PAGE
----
Every pay period, I get tons of comments and emails from people who are concerned because their pay hasn't been deposited. There is a logical progression of steps to take if you haven't received your pay as expected. 1. Make sure you know what day is payday. This is often confusing for people. Check out my list here: 2017 Active Duty Military Pay Days. 2. Wait. Don't panic if your pay isn't showing up at midnight, or 6 am, or even 9 am. The act of posting hundreds or thousands of military pay deposits takes time. 98% of the time, the people who write me find that their pay is deposited within a few hours of their writing.
3. Log into your MyPay account and check your Leave and Earnings Statement (LES) (end of month pay) or Net Pay Advice (mid-month pay). First, ensure that there is pay due. Second, check that your bank account information is accurate.
Unfortunately, mid-month pay doesn't come with a full breakdown, just an amount. If it says zero, you'll have to skip step 4 and go right to your finance people for help.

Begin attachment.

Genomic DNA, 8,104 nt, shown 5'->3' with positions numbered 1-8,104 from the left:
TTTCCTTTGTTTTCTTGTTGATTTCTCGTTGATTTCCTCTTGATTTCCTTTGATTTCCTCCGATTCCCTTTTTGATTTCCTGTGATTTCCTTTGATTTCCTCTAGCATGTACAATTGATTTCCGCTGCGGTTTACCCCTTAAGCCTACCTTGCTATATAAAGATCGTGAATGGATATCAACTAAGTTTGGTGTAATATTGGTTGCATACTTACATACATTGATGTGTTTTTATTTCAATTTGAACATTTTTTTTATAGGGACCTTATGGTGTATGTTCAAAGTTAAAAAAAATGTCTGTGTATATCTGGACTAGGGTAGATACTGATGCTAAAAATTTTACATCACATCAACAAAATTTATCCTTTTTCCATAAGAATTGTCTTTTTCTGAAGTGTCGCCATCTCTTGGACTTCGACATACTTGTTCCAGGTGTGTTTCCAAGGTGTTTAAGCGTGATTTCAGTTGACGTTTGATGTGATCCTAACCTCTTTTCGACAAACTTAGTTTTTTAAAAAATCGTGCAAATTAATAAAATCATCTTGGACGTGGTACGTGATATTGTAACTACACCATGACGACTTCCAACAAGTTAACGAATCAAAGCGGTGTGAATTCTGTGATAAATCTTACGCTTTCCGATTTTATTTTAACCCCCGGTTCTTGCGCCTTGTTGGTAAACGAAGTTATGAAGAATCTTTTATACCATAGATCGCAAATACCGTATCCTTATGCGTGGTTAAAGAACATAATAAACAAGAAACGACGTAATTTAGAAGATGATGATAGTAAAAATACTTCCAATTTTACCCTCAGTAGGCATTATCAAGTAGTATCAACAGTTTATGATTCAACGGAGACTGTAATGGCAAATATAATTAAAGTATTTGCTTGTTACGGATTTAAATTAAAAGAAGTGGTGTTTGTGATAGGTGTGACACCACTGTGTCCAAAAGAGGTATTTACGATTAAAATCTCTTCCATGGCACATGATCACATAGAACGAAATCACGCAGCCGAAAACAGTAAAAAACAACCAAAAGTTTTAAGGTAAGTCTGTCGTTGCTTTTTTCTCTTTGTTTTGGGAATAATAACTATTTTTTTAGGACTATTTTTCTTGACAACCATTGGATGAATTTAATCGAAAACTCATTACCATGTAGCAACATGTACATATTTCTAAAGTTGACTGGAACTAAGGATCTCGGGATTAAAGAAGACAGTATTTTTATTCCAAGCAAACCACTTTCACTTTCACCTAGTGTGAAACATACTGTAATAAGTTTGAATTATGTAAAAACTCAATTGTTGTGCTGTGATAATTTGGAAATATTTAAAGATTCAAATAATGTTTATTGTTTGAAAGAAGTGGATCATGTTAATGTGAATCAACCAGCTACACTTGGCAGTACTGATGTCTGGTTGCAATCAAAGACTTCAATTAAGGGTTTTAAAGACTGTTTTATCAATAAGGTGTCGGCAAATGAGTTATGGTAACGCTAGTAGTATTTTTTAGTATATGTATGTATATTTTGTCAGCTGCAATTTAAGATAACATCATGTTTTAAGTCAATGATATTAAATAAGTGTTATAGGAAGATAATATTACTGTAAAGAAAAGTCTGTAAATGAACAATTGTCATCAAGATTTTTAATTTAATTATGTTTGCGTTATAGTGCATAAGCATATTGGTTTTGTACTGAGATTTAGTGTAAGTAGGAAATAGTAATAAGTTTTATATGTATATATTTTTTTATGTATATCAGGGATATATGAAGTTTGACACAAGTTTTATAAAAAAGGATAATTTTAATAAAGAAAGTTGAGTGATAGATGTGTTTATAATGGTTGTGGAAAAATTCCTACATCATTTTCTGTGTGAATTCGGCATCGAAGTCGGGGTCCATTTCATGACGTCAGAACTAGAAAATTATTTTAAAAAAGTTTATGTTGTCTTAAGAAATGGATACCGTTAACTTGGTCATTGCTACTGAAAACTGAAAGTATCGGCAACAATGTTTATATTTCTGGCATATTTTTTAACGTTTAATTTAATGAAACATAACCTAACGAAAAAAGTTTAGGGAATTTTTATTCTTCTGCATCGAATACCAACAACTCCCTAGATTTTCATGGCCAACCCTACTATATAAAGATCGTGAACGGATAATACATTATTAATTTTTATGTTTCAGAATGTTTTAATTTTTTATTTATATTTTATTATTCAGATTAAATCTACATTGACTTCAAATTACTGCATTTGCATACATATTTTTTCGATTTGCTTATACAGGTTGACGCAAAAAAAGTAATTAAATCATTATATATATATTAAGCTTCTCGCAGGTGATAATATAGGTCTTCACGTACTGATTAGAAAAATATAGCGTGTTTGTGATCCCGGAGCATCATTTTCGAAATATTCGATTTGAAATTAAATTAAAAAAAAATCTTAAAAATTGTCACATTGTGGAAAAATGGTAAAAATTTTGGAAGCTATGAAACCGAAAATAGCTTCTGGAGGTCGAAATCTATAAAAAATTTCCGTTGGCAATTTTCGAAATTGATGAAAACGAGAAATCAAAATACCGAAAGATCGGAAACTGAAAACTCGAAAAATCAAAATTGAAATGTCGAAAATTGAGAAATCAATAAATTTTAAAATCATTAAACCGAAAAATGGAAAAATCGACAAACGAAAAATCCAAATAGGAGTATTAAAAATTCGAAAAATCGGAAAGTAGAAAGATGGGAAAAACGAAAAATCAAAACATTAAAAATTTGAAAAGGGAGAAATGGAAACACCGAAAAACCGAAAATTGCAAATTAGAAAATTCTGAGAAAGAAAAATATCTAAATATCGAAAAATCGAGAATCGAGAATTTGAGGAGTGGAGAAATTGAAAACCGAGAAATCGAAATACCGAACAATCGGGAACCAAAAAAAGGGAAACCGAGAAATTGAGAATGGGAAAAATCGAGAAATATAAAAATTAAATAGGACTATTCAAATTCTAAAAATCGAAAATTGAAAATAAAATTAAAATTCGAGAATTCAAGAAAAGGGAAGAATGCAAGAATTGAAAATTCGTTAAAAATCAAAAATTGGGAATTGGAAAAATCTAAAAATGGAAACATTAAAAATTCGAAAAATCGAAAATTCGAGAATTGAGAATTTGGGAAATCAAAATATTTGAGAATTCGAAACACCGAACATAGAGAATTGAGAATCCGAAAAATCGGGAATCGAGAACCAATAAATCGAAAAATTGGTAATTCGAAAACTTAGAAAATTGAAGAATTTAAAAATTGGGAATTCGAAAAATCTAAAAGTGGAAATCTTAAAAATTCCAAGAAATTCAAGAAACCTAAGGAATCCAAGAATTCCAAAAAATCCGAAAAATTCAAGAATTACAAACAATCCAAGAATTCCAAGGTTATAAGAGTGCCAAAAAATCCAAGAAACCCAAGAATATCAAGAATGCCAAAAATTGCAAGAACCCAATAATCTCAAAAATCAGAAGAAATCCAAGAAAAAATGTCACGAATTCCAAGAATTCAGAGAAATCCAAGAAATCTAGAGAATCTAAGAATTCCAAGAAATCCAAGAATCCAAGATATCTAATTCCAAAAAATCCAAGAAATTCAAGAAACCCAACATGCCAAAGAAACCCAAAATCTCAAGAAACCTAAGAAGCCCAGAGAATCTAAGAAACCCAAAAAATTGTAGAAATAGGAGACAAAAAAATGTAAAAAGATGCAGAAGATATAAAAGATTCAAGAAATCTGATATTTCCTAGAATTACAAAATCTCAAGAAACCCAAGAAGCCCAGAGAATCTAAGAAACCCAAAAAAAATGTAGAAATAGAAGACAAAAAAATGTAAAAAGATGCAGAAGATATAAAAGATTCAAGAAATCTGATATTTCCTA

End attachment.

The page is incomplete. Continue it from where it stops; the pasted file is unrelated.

4. Call your bank. If you've waited, and your LES or net pay advice shows a payment due, and your account information is correct, then call your bank to see what they say. 5. Check with your finance department. If your LES or net pay advice shows a payment due, the account information is correct, and your bank can not find a problem, then it is time to check with your finance folks.
These five steps are the easiest and most effective ways to track down the cause of a missing pay deposit. Don't forget, waiting solves most of the problems without lots of stress or worry.
In the meantime, if you're stuck, you may be able to get an interest-free, short-term loan from your branch's relief society (Navy-Marine Corps Relief Society, Air Force Aid Society, or Army Emergency Relief.)
Once your pay situation has been resolved, here are a few steps you can take to prevent issues in the future:
- Check your LES every month. If you see a payment that you don't recognize, be sure to put that money aside. The military will eventually figure out that they've overpaid you, and they'll want that money back.
- Build an emergency fund. This is useful for pay issues, Permanent Change of Station (PCS) expenses, and all sorts of other emergencies.
- Have some available credit. If you already have credit, keep the balances at zero so that you can use the credit in a pinch.